RESULTS: The Least Remarkable 40-Something Position Player

Earlier this afternoon, we asked ourselves who is or was the least remarkable position player to play into his 40s. My initial guess, Craig Counsell, and your suggestions give him a run for his money. Here are your responses:

Lenny Harris (suggested by mattman and Dan Lucero). Statistically, he certainly fits the mold, but once his worth as an everyday player declined, he was able to turned himself into the most prolific pinch-hitter in baseball history. That doesn't necessarily make him "good," but I'd argue, at least, that it makes him remarkable.

Charlie O'Brien (suggested by RogoRooter). As Stephen Suffron suggested, the backstop is a great place to begin this search. O'Brien barely qualifies for inclusion in this discussion, as he appeared in nine games after his 40th birthday. For a few years, though, he kept a pace that would have given him 20 home runs a season, had he ever played a full season.

Brief tangent, because it isn't often that we get to talk about Charlie O'Brien. In 1996, buried deep in the sports section of the Atlanta Journal-Constitution, there was a short piece reporting that O'Brien, who had since been acquired by the Mets, had received his 1995 World Series ring from the Braves. It quoted O'Brien as saying that someone came to his hotel room and delivered the ring to him via song-and-dance. It's one of the funniest things I've ever read in a newspaper, and I really, really wish I could dig up the original article.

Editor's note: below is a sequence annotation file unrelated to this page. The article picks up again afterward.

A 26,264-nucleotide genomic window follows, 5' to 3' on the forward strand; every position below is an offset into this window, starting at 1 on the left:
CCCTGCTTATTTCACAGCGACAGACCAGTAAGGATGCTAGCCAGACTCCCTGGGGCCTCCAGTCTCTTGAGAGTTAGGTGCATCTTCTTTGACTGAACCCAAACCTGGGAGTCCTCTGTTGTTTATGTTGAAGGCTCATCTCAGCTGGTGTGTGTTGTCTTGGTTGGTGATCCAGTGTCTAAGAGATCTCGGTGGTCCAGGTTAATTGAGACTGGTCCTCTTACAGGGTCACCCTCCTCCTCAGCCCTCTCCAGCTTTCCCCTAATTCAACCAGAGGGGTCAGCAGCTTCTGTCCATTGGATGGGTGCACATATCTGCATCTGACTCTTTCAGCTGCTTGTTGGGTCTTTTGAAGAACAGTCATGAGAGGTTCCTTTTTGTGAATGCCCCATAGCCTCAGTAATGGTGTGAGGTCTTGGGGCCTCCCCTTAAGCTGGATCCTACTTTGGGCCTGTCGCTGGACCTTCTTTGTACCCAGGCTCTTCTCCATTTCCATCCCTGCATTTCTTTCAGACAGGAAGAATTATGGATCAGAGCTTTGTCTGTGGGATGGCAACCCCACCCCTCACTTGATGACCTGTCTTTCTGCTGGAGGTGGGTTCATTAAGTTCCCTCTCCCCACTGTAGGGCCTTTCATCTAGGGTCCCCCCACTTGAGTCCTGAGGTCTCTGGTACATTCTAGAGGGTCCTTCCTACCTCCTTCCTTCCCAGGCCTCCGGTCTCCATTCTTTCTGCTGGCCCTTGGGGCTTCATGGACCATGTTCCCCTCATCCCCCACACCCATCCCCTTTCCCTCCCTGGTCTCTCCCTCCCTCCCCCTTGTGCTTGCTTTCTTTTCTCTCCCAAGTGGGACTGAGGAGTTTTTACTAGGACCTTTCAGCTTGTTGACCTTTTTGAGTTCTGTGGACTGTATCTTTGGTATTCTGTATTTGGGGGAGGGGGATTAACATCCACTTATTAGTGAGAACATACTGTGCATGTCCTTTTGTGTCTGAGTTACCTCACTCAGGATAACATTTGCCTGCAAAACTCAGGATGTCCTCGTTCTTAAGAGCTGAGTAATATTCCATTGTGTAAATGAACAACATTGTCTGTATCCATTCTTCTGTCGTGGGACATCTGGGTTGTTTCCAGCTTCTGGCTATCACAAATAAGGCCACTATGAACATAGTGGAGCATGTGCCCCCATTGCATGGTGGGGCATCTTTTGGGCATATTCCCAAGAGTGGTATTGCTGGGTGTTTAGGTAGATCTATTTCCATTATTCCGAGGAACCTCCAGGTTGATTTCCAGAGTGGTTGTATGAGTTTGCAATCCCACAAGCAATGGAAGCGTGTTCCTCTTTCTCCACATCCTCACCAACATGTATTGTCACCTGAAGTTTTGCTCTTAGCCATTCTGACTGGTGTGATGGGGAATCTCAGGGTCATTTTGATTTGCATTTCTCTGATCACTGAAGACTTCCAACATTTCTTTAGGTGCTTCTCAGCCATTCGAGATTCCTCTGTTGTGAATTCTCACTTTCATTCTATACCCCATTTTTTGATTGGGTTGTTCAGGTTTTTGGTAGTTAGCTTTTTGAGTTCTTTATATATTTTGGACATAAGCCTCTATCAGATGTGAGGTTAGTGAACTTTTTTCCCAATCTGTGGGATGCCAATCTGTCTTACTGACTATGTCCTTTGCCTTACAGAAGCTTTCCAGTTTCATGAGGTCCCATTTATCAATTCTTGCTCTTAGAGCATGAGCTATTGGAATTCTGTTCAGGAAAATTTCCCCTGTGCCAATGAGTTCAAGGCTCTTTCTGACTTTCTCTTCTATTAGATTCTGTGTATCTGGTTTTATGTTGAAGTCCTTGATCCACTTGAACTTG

Brad Ausmus (suggested by and ). Indeed, Ausmus, statistically, was Charlie O'Brien minus power-hitting ability. And while O'Brien's coaches limited him to about 2,500 career plate appearances, Ausmus had over 7,000. Ausmus was a catcher, though, and a good one defensively.

While your answers gave me a lot to think about, I must, for the first time, declare my original answer to be the correct one. Counsell, to the best of our knowledge, is the least-remarkable 40-something position player. As I said, no disrespect to the man. Rather, a tip of the cap to a guy who has been able to shrewdly leverage his talents into an uncommonly long career in the top echelon of his industry.

Thanks again, friends. Happy opening day. If you have an idea for a question for next week, by all means, tweet me (@jon_bois) and let me know.

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